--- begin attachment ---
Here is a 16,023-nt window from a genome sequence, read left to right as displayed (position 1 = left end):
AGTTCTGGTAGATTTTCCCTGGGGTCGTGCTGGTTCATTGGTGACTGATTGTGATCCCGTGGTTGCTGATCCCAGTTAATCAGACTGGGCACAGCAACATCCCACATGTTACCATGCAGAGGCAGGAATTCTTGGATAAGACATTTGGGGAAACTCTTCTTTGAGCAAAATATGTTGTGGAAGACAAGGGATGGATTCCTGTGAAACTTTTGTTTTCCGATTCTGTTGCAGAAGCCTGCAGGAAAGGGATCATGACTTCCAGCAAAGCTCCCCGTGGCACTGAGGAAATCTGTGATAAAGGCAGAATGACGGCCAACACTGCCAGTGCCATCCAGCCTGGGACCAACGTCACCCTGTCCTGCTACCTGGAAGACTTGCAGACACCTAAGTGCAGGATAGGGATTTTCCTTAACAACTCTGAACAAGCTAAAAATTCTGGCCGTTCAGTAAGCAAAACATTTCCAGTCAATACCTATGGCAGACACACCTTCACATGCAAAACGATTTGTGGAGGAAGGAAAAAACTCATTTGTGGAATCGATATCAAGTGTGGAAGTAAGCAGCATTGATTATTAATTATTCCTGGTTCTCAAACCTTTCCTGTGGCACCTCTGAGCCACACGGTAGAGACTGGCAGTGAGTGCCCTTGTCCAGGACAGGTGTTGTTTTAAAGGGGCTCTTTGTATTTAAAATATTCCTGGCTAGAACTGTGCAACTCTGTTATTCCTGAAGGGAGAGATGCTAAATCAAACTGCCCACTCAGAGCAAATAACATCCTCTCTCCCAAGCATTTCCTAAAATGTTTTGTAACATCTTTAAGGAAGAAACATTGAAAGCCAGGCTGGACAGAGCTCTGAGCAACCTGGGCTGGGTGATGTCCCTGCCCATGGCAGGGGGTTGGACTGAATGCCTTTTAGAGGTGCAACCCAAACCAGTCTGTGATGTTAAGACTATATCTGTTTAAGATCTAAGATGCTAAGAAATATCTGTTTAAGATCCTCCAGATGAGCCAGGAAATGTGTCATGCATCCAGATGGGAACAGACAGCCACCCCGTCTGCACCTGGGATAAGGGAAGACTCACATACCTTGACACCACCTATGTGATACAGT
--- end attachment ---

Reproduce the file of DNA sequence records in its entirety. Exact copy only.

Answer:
Here is a 16,023-nt window from a genome sequence, read left to right as displayed (position 1 = left end):
AGTTCTGGTAGATTTTCCCTGGGGTCGTGCTGGTTCATTGGTGACTGATTGTGATCCCGTGGTTGCTGATCCCAGTTAATCAGACTGGGCACAGCAACATCCCACATGTTACCATGCAGAGGCAGGAATTCTTGGATAAGACATTTGGGGAAACTCTTCTTTGAGCAAAATATGTTGTGGAAGACAAGGGATGGATTCCTGTGAAACTTTTGTTTTCCGATTCTGTTGCAGAAGCCTGCAGGAAAGGGATCATGACTTCCAGCAAAGCTCCCCGTGGCACTGAGGAAATCTGTGATAAAGGCAGAATGACGGCCAACACTGCCAGTGCCATCCAGCCTGGGACCAACGTCACCCTGTCCTGCTACCTGGAAGACTTGCAGACACCTAAGTGCAGGATAGGGATTTTCCTTAACAACTCTGAACAAGCTAAAAATTCTGGCCGTTCAGTAAGCAAAACATTTCCAGTCAATACCTATGGCAGACACACCTTCACATGCAAAACGATTTGTGGAGGAAGGAAAAAACTCATTTGTGGAATCGATATCAAGTGTGGAAGTAAGCAGCATTGATTATTAATTATTCCTGGTTCTCAAACCTTTCCTGTGGCACCTCTGAGCCACACGGTAGAGACTGGCAGTGAGTGCCCTTGTCCAGGACAGGTGTTGTTTTAAAGGGGCTCTTTGTATTTAAAATATTCCTGGCTAGAACTGTGCAACTCTGTTATTCCTGAAGGGAGAGATGCTAAATCAAACTGCCCACTCAGAGCAAATAACATCCTCTCTCCCAAGCATTTCCTAAAATGTTTTGTAACATCTTTAAGGAAGAAACATTGAAAGCCAGGCTGGACAGAGCTCTGAGCAACCTGGGCTGGGTGATGTCCCTGCCCATGGCAGGGGGTTGGACTGAATGCCTTTTAGAGGTGCAACCCAAACCAGTCTGTGATGTTAAGACTATATCTGTTTAAGATCTAAGATGCTAAGAAATATCTGTTTAAGATCCTCCAGATGAGCCAGGAAATGTGTCATGCATCCAGATGGGAACAGACAGCCACCCCGTCTGCACCTGGGATAAGGGAAGACTCACATACCTTGACACCACCTATGTGATACAGT